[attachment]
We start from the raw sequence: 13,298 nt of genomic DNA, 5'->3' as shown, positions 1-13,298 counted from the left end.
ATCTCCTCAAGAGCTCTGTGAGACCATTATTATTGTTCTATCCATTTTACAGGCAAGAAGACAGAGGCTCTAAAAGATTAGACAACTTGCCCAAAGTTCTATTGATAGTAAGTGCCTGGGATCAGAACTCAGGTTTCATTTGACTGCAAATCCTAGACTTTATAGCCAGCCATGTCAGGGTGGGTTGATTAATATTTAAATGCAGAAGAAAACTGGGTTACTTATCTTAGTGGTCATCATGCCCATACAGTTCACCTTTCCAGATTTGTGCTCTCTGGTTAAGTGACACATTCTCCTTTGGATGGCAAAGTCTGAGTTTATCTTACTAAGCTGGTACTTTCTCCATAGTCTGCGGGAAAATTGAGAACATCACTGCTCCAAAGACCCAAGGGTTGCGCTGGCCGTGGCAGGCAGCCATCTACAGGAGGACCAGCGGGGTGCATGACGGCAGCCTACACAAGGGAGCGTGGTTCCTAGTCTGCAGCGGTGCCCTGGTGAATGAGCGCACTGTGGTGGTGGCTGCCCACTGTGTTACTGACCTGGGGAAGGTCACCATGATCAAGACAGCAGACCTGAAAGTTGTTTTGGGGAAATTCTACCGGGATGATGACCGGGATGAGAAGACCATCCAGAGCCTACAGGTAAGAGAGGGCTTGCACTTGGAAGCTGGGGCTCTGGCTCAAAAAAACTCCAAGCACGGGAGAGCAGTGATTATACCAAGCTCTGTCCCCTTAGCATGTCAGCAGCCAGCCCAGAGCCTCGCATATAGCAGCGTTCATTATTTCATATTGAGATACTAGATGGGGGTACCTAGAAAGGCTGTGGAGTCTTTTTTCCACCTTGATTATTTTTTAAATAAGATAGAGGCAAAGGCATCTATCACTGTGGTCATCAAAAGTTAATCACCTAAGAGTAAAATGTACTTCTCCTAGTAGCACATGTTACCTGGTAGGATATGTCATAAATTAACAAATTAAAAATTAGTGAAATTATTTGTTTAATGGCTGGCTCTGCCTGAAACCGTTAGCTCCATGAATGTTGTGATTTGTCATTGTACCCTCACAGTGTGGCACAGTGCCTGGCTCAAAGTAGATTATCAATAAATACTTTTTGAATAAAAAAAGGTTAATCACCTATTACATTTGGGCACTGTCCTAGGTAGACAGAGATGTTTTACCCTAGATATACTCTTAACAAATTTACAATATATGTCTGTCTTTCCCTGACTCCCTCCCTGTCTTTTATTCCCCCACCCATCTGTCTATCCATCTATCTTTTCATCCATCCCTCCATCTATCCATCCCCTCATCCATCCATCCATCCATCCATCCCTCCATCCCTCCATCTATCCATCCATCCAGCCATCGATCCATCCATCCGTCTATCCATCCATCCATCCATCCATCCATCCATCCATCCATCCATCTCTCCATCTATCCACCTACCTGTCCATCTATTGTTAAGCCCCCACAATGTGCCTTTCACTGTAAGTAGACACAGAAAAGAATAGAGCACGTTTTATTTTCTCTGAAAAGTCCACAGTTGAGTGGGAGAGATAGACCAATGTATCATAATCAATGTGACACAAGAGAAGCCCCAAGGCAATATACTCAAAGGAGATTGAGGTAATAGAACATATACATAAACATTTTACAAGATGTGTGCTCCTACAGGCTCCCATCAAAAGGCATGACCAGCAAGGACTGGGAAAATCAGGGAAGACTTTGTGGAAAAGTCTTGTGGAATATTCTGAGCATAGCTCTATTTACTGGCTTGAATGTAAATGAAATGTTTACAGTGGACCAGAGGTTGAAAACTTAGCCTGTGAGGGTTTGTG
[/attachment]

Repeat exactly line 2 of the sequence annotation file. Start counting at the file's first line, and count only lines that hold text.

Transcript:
ATCTCCTCAAGAGCTCTGTGAGACCATTATTATTGTTCTATCCATTTTACAGGCAAGAAGACAGAGGCTCTAAAAGATTAGACAACTTGCCCAAAGTTCTATTGATAGTAAGTGCCTGGGATCAGAACTCAGGTTTCATTTGACTGCAAATCCTAGACTTTATAGCCAGCCATGTCAGGGTGGGTTGATTAATATTTAAATGCAGAAGAAAACTGGGTTACTTATCTTAGTGGTCATCATGCCCATACAGTTCACCTTTCCAGATTTGTGCTCTCTGGTTAAGTGACACATTCTCCTTTGGATGGCAAAGTCTGAGTTTATCTTACTAAGCTGGTACTTTCTCCATAGTCTGCGGGAAAATTGAGAACATCACTGCTCCAAAGACCCAAGGGTTGCGCTGGCCGTGGCAGGCAGCCATCTACAGGAGGACCAGCGGGGTGCATGACGGCAGCCTACACAAGGGAGCGTGGTTCCTAGTCTGCAGCGGTGCCCTGGTGAATGAGCGCACTGTGGTGGTGGCTGCCCACTGTGTTACTGACCTGGGGAAGGTCACCATGATCAAGACAGCAGACCTGAAAGTTGTTTTGGGGAAATTCTACCGGGATGATGACCGGGATGAGAAGACCATCCAGAGCCTACAGGTAAGAGAGGGCTTGCACTTGGAAGCTGGGGCTCTGGCTCAAAAAAACTCCAAGCACGGGAGAGCAGTGATTATACCAAGCTCTGTCCCCTTAGCATGTCAGCAGCCAGCCCAGAGCCTCGCATATAGCAGCGTTCATTATTTCATATTGAGATACTAGATGGGGGTACCTAGAAAGGCTGTGGAGTCTTTTTTCCACCTTGATTATTTTTTAAATAAGATAGAGGCAAAGGCATCTATCACTGTGGTCATCAAAAGTTAATCACCTAAGAGTAAAATGTACTTCTCCTAGTAGCACATGTTACCTGGTAGGATATGTCATAAATTAACAAATTAAAAATTAGTGAAATTATTTGTTTAATGGCTGGCTCTGCCTGAAACCGTTAGCTCCATGAATGTTGTGATTTGTCATTGTACCCTCACAGTGTGGCACAGTGCCTGGCTCAAAGTAGATTATCAATAAATACTTTTTGAATAAAAAAAGGTTAATCACCTATTACATTTGGGCACTGTCCTAGGTAGACAGAGATGTTTTACCCTAGATATACTCTTAACAAATTTACAATATATGTCTGTCTTTCCCTGACTCCCTCCCTGTCTTTTATTCCCCCACCCATCTGTCTATCCATCTATCTTTTCATCCATCCCTCCATCTATCCATCCCCTCATCCATCCATCCATCCATCCATCCCTCCATCCCTCCATCTATCCATCCATCCAGCCATCGATCCATCCATCCGTCTATCCATCCATCCATCCATCCATCCATCCATCCATCCATCCATCTCTCCATCTATCCACCTACCTGTCCATCTATTGTTAAGCCCCCACAATGTGCCTTTCACTGTAAGTAGACACAGAAAAGAATAGAGCACGTTTTATTTTCTCTGAAAAGTCCACAGTTGAGTGGGAGAGATAGACCAATGTATCATAATCAATGTGACACAAGAGAAGCCCCAAGGCAATATACTCAAAGGAGATTGAGGTAATAGAACATATACATAAACATTTTACAAGATGTGTGCTCCTACAGGCTCCCATCAAAAGGCATGACCAGCAAGGACTGGGAAAATCAGGGAAGACTTTGTGGAAAAGTCTTGTGGAATATTCTGAGCATAGCTCTATTTACTGGCTTGAATGTAAATGAAATGTTTACAGTGGACCAGAGGTTGAAAACTTAGCCTGTGAGGGTTTGTG